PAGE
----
The planning regime relies on the RJ/5 plan, drawn by the British Mandate authorities seventy years ago, designating most of the West Bank for agricultural use. Even these archaic plans are interpreted narrowly, ignoring crucial guidelines that permit construction, however limited. For example, the British plans allowed construction of homes in agricultural plots of land, under certain strict conditions. The Israeli interpretation of these plans ignores this possibility. The Israeli settlements, both those established by the government as well as the unauthorized outposts, are exempted from these restrictions of these plans, as the Civil Administration's planning bodies have drawn up extensive plans for the settlements. Meanwhile, it avoided preparing master plans for most of the Palestinian communities in area C. The Civil Administration also ignores evidence of the existence of dozens of communities in the area, some inhabited seasonally like the cave-dweller communities in the South Hebron Hills, but nonetheless dating back at least to the 19th century.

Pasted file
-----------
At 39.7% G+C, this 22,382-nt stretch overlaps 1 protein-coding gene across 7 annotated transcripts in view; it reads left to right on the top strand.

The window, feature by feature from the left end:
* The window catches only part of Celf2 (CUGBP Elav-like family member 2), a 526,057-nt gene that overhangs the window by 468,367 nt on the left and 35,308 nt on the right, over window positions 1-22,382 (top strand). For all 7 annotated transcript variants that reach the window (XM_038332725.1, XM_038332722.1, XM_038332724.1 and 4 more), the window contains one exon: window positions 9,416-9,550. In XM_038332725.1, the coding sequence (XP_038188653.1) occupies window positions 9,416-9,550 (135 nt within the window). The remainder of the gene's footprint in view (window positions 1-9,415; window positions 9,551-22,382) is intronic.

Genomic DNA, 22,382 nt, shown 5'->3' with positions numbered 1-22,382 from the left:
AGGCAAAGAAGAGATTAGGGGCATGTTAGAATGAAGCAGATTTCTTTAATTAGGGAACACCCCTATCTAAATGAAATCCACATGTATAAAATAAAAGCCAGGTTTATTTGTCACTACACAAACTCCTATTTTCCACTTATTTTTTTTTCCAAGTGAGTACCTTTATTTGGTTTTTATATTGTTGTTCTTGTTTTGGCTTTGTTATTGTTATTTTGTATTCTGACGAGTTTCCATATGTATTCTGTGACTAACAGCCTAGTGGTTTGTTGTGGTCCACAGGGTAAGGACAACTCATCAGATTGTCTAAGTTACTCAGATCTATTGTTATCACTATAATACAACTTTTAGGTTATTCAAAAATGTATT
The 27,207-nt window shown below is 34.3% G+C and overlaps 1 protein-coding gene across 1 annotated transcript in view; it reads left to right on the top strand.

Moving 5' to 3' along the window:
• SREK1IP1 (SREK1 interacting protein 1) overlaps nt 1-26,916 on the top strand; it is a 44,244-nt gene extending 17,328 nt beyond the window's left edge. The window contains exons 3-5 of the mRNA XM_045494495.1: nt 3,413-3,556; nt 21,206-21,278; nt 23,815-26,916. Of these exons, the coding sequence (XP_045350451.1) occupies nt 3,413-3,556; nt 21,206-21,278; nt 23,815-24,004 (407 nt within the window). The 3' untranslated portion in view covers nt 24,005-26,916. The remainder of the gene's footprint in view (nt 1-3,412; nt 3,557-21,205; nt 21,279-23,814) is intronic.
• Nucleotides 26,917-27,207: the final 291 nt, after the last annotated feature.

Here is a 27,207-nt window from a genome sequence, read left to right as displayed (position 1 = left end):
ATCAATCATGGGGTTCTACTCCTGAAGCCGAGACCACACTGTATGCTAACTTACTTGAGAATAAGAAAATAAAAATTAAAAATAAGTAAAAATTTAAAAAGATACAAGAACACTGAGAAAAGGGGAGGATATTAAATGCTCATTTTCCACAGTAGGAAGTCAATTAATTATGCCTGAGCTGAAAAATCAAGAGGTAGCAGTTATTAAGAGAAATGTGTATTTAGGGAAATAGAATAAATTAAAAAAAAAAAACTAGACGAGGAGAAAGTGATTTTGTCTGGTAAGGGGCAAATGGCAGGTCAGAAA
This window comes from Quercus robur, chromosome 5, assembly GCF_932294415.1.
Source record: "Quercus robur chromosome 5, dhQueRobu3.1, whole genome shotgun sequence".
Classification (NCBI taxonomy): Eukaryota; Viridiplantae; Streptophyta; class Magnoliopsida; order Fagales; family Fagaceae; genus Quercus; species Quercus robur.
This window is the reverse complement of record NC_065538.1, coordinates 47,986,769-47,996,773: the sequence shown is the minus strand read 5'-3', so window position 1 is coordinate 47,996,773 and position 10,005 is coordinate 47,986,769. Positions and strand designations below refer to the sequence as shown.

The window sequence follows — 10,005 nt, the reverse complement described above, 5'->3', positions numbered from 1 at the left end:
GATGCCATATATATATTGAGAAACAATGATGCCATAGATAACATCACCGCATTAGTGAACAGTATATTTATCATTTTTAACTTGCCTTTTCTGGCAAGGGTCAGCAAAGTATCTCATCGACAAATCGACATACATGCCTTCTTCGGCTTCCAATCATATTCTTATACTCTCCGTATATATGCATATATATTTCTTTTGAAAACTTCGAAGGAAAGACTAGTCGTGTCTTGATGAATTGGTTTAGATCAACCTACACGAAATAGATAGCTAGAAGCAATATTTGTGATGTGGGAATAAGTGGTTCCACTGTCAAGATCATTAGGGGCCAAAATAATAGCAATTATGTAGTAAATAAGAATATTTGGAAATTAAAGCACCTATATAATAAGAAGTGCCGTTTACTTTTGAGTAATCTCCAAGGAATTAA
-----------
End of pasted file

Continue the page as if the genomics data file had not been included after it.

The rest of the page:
Even when the Civil Administration did prepare plans for these Palestinian communities, such as the plans for A-Tuwani village north of Susiya, the situation of the communities only deteriorated. Drafted carelessly and without consulting the residents, the new plans delineated only some of the already existing construction and failed to allocate additional space for future development; they did not address land ownership boundaries; they proposed to construct roads where existing buildings stood; and they ignored the role of these communities as providers of services to the rural Palestinian population in their vicinity.
In the past year, the Civil Administration updated its policies on construction permits with a series of criteria that are ostensibly based on planning considerations, such as proximity to existing communities, ability to establish public institutions, and the size of the community. In practice, however, these criteria are applied only to Palestinian communities. They are ignored when it comes to settlements and unauthorized outposts in the West Bank, which manifest wasteful consumption of infrastructure and land resources, regardless of their size or proximity to existing towns.